Blyth woman sentenced for role in 'drug dealing business'
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Sakib and Kasib Mohammed supplied cocaine, MDMA, ketamine and cannabis to customers and continued even after they were caught by the police.
Newcastle Crown Court heard the siblings had plans to grow their own cannabis supply and drafted in Blyth woman Sandra Cross to rent a property for the crops.
Cross also let the men rent a room at her home, for £500 per month, to supply drugs from.
The trio were caught before the cannabis farm could be set up.
Prosecutor Nathalie Carter told the court: "Sakib and Kasib Mohammed were running a drug enterprise between them.
"They were assisted by Ms Cross, who was paid to allow them to store and prepare drugs for supply.
"They had planned to expand their business to cannabis production. That was to be facilitated by Ms Cross, she was going to be the person who took out leases for various properties."
The court heard the brothers were initially arrested on March 22 and over £6,000 worth of cannabis and around £80 of class A drugs were seized from them and their home.
A search of their mobile phones revealed a message exchange that showed drugs had been delivered to 16 locations in less than a four hour period.
The pair were released but police then put them under surveillance, which exposed Cross as becoming involved.
Police arrested all three in February last year and seized MDMA worth over £28,000 and ketamine worth over £8,000.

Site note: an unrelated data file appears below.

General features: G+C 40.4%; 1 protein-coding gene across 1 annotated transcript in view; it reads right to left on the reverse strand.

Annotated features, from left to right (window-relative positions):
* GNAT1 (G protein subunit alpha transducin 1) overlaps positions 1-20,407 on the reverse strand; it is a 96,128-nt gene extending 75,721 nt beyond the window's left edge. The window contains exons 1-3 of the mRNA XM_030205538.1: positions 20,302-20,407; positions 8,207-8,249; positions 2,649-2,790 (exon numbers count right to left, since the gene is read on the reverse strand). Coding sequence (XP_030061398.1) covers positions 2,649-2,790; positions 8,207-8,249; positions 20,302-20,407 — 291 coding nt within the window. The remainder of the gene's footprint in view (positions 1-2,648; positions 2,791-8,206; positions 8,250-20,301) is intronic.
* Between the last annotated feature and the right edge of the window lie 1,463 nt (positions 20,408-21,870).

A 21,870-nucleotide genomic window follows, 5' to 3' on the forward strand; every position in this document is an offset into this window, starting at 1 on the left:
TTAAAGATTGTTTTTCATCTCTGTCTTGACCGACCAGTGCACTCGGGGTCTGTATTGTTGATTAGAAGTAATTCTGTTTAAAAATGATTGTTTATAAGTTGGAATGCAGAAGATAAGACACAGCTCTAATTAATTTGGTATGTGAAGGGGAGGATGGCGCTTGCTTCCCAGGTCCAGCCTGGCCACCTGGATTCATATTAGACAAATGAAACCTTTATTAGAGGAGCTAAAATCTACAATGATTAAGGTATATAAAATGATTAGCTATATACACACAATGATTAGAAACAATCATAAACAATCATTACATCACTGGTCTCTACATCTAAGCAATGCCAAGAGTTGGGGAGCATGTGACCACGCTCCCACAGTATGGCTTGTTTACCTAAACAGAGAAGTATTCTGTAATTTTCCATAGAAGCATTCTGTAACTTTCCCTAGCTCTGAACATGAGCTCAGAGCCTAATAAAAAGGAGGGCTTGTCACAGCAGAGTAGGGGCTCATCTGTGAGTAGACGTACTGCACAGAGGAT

A voice note on Cross's phone revealed a lease for a property, that was to be used for the cannabis farm plan, had already been negotiated with an estate agent.
Sakib Mohammed, 23, of York Street, Newcastle and Kasib Mohammed, 29, of Lonnen Avenue also Newcastle, both admitted conspiracy to supply cocaine, MDMA, ketamine and cannabis and conspiracy to produce cannabis.
Cross, 57, of Twelfth Avenue, admitted being concerned in the supply of MDMA and ketamine and conspiracy to produce cannabis.
Judge Robert Spragg sentenced Sakib Mohammed to seven years and two months and his sibling to six years and nine months.
Cross was sentenced to 22 months, suspended for 18 months, with rehabilitation requirements and a nine month curfew.
Judge Spragg said: "The brothers were running a drug dealing business. Cross, you allowed them a room in your house to be used and there were plans to expand into cannabis production."
Fiona Lamb, defending Sakib Mohammed, said the former boxer fell into a drugs debt after he was injured and got in with "the wrong crowd, making the wrong decisions" and his "life had spiralled out of control".
Peter Schofield, defending Kasib Mohammed, said the married dad got involved in drugs to assist his brother and "regrets that very much".
The court heard the brothers have a good family background and handed in references to their ordinarily positive characters.
Stuart Graham, defending Cross, said she was in a "diabolical mental and financial state" when she got involved and is ashamed.